Do Miracles Still Happen? (Part I)

In a recent conversation with a teen, the following questions came up:  Why does it seem like miracles hardly ever happen anymore?  Were people just more superstitious back in the day?

There is a lot going on in these two questions, so we’ll need to slow down and define some terms and make a few distinctions.  The second question will be addressed in the next post.

First, let’s define “miracle.”

In our world of rampant scientism, one may think that science has explained away the miraculous.  We often hear it said that “science has explained that.”  The logic goes like this:  because many things that once “appeared to be miraculous” can be explained by science, therefore, there are no such things as miracles.

This approach actually works from a rather narrow definition of miracle as “that which cannot be explained by science.”   There are a couple of problems with this definition:  1) It presumes that science is the way in which we know anything about everything, and 2) it misses the essential point about what a miracle is.

(For the record, I believe that God can do whatever supernatural stuff he wants, even things that cannot be explained by natural sciences – which is good for science, because it keeps it in business – and never will be.  That said, I want to examine an expanded understanding of miracle.)

So, what is a miracle?  Here’s the Catechism of the Catholic Church (CCC) definition:

“A sign or wonder, such as a healing or the control of nature, which can only be attributed to divine power.”

Let’s go back.

What does science do?  Science measures stuff.  It tells us how the world operates on the material level.  It explains how things interact and how they help to create something new.  It explains how a healing may have happened on the physical level – the cause and effect of the physical realm.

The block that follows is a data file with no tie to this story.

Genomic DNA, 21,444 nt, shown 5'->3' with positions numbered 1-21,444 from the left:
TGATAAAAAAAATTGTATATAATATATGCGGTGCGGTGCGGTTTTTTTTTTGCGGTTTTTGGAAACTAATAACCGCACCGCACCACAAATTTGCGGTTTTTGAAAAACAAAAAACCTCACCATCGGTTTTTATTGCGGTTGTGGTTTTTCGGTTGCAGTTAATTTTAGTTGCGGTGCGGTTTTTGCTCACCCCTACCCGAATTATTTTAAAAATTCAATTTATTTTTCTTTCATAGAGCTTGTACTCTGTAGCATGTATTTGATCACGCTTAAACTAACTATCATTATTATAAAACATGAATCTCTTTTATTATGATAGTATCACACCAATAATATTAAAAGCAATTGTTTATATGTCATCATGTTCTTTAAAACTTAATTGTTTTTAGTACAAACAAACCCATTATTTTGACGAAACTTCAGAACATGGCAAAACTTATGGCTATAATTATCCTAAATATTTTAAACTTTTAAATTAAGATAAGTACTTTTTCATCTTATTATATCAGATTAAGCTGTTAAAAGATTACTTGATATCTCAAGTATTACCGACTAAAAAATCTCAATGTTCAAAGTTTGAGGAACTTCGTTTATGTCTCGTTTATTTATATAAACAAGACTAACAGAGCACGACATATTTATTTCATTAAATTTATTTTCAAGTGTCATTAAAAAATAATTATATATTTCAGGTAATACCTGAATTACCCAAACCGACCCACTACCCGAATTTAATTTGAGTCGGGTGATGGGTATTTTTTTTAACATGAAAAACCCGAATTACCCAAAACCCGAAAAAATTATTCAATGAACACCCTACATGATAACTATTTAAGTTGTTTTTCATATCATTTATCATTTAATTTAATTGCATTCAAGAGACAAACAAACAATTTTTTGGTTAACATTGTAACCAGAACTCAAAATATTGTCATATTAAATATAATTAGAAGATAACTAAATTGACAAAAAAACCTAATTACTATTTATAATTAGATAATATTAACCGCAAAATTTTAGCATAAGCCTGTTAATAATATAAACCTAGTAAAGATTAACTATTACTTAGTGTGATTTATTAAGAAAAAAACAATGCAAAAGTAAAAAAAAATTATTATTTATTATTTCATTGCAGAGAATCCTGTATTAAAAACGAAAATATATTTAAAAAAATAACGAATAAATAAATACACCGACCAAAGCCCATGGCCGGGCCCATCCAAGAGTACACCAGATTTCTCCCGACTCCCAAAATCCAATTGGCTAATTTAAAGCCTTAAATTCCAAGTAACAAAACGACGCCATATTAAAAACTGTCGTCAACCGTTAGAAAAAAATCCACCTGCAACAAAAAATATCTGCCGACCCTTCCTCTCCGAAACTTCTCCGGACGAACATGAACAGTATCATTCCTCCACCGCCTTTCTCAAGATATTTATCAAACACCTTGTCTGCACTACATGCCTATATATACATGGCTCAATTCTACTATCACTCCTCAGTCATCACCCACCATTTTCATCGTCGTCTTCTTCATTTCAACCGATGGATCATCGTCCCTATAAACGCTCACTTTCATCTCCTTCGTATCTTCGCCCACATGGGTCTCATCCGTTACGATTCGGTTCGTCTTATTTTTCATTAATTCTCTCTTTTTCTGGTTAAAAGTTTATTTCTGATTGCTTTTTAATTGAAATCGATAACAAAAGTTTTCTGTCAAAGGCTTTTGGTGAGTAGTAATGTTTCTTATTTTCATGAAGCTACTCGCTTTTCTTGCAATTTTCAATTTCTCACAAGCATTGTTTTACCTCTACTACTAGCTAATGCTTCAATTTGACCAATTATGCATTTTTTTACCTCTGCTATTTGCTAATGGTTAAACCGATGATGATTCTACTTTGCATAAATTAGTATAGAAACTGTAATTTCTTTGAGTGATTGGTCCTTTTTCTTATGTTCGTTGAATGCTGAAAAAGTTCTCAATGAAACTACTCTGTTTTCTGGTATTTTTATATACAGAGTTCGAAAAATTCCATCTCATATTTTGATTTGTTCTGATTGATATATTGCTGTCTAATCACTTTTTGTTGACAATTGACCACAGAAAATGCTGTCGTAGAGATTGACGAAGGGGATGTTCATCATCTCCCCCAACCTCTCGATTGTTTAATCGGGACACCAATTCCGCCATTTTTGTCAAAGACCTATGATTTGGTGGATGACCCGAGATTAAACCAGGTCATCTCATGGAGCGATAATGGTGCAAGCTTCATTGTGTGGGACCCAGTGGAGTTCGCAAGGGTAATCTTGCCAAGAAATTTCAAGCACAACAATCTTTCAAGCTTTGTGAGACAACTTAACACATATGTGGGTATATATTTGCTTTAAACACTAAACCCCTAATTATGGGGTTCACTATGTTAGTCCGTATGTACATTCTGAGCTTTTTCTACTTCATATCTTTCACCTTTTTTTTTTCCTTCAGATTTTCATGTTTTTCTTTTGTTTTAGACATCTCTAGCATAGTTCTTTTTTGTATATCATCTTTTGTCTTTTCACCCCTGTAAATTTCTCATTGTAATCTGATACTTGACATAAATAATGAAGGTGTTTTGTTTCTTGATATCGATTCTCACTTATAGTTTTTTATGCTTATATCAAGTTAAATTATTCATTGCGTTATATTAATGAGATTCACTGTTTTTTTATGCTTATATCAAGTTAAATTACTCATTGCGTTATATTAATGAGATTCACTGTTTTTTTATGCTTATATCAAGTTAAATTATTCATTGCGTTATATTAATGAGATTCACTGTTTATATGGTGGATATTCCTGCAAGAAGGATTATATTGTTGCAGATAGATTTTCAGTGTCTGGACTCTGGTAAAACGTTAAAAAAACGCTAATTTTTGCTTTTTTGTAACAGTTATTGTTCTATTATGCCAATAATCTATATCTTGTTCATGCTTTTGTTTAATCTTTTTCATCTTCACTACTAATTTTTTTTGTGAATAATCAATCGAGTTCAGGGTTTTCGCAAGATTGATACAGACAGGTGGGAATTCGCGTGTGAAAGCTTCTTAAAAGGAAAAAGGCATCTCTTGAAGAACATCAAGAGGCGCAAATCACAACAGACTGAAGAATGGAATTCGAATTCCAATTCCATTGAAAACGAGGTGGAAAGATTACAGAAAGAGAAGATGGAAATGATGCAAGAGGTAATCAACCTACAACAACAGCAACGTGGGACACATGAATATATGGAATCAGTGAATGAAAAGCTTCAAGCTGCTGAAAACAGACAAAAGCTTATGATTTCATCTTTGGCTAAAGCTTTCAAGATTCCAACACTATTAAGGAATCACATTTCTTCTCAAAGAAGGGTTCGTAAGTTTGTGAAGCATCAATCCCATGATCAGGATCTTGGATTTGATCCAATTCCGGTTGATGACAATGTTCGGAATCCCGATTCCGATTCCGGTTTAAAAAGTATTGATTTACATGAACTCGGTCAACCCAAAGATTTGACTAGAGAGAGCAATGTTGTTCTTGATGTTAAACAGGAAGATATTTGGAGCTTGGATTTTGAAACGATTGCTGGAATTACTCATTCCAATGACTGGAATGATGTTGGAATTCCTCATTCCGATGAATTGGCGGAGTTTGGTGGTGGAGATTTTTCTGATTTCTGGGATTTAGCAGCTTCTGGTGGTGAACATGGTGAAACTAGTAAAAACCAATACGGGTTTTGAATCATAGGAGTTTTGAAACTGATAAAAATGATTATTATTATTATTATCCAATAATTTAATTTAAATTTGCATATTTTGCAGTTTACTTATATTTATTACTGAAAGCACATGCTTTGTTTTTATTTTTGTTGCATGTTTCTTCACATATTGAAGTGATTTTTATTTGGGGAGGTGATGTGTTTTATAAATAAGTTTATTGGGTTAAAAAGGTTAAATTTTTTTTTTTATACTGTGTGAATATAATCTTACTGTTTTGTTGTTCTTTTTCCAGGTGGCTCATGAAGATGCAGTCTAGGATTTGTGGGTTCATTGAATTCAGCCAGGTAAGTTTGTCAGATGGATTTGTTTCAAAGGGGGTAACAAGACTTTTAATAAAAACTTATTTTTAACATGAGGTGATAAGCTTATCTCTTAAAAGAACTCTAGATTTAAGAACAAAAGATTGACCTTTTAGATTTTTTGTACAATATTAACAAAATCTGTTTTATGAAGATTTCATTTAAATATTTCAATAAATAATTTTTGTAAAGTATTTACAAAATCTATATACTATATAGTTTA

We live in a material world (“and I am a material gir“…).  Stuff really is made out of matter (e.g. my body, my computer, this tree, that car, etc.).  When something material mysteriously changes, science should have something to say about how it changed – that is its job.

But, once you ask the “why” question, science necessarily finds itself with limited words.

Refer back to the CCC definition and the use of the word “attributed.”  Because we live in the natural, created order, events can be explained in natural terms (i.e. science) to a degree.  But, when a person begins to ask “Why did this happen?” or “What/Who caused this?” the human mind and heart shifts to a need to attribute a cause or a meaning – to understand what happened, how it happened, and why it happened for/to me.  In short, an unreduced reason (openness to all of reality), an unhindered human curiosity, an insatiable desire to understand meaning is open to prospect of the miraculous – attribution of events to a Divine Cause.

Bob Rice has a nice article on this topic.  In it, he simply defines a miracle as, “an action of divine intervention. Which means we’re surrounded by miracles every day. Our very lives, our very breath, is a miracle.”

This post has simply freed the word “miracle” from the modern definition – one that has been horribly reduced by post-enlightened culture.

To answer the first question, then, one could argue that miracles happen just as often now as they always have.  We (as people, or a society) are incredulous.  We lack the eyes to see.  We lack the proper openness (religious sense) to reality in all of its factors – open to new possibilities for explanation or causality.  We lack wonder.